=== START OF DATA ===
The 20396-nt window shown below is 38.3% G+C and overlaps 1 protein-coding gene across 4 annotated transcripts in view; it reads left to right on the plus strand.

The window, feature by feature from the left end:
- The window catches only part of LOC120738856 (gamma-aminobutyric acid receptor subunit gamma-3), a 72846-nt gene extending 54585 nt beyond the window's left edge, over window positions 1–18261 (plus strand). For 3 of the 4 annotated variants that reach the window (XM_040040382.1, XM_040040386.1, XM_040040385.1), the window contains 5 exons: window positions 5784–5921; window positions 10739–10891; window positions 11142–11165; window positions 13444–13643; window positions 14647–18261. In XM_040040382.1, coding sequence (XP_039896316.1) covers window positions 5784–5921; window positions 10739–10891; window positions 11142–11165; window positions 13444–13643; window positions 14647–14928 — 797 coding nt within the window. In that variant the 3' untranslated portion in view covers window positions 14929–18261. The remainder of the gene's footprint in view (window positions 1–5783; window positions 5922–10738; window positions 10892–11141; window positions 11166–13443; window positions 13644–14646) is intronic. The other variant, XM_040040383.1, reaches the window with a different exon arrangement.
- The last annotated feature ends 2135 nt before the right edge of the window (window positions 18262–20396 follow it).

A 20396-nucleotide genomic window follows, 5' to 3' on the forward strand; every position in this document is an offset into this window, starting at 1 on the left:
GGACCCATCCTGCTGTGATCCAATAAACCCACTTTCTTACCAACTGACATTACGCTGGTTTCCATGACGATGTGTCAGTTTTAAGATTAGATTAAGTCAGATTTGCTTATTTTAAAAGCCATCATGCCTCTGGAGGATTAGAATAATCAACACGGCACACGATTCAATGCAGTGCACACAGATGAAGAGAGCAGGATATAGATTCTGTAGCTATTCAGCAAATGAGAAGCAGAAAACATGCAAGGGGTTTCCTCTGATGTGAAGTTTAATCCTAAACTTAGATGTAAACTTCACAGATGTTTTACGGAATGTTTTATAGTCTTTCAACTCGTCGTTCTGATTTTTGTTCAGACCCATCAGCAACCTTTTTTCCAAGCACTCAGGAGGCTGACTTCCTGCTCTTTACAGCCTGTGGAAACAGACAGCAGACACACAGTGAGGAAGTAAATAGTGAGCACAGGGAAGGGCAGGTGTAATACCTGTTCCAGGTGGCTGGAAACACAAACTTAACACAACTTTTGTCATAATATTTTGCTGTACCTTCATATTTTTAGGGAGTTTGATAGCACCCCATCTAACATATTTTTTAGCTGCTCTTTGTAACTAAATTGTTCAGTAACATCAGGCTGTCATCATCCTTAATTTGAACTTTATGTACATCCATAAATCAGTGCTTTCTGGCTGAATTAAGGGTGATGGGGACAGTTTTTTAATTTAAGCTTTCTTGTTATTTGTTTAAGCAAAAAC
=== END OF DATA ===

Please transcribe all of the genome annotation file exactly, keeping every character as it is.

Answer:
The 20396-nt window shown below is 38.3% G+C and overlaps 1 protein-coding gene across 4 annotated transcripts in view; it reads left to right on the plus strand.

The window, feature by feature from the left end:
- The window catches only part of LOC120738856 (gamma-aminobutyric acid receptor subunit gamma-3), a 72846-nt gene extending 54585 nt beyond the window's left edge, over window positions 1–18261 (plus strand). For 3 of the 4 annotated variants that reach the window (XM_040040382.1, XM_040040386.1, XM_040040385.1), the window contains 5 exons: window positions 5784–5921; window positions 10739–10891; window positions 11142–11165; window positions 13444–13643; window positions 14647–18261. In XM_040040382.1, coding sequence (XP_039896316.1) covers window positions 5784–5921; window positions 10739–10891; window positions 11142–11165; window positions 13444–13643; window positions 14647–14928 — 797 coding nt within the window. In that variant the 3' untranslated portion in view covers window positions 14929–18261. The remainder of the gene's footprint in view (window positions 1–5783; window positions 5922–10738; window positions 10892–11141; window positions 11166–13443; window positions 13644–14646) is intronic. The other variant, XM_040040383.1, reaches the window with a different exon arrangement.
- The last annotated feature ends 2135 nt before the right edge of the window (window positions 18262–20396 follow it).

A 20396-nucleotide genomic window follows, 5' to 3' on the forward strand; every position in this document is an offset into this window, starting at 1 on the left:
GGACCCATCCTGCTGTGATCCAATAAACCCACTTTCTTACCAACTGACATTACGCTGGTTTCCATGACGATGTGTCAGTTTTAAGATTAGATTAAGTCAGATTTGCTTATTTTAAAAGCCATCATGCCTCTGGAGGATTAGAATAATCAACACGGCACACGATTCAATGCAGTGCACACAGATGAAGAGAGCAGGATATAGATTCTGTAGCTATTCAGCAAATGAGAAGCAGAAAACATGCAAGGGGTTTCCTCTGATGTGAAGTTTAATCCTAAACTTAGATGTAAACTTCACAGATGTTTTACGGAATGTTTTATAGTCTTTCAACTCGTCGTTCTGATTTTTGTTCAGACCCATCAGCAACCTTTTTTCCAAGCACTCAGGAGGCTGACTTCCTGCTCTTTACAGCCTGTGGAAACAGACAGCAGACACACAGTGAGGAAGTAAATAGTGAGCACAGGGAAGGGCAGGTGTAATACCTGTTCCAGGTGGCTGGAAACACAAACTTAACACAACTTTTGTCATAATATTTTGCTGTACCTTCATATTTTTAGGGAGTTTGATAGCACCCCATCTAACATATTTTTTAGCTGCTCTTTGTAACTAAATTGTTCAGTAACATCAGGCTGTCATCATCCTTAATTTGAACTTTATGTACATCCATAAATCAGTGCTTTCTGGCTGAATTAAGGGTGATGGGGACAGTTTTTTAATTTAAGCTTTCTTGTTATTTGTTTAAGCAAAAAC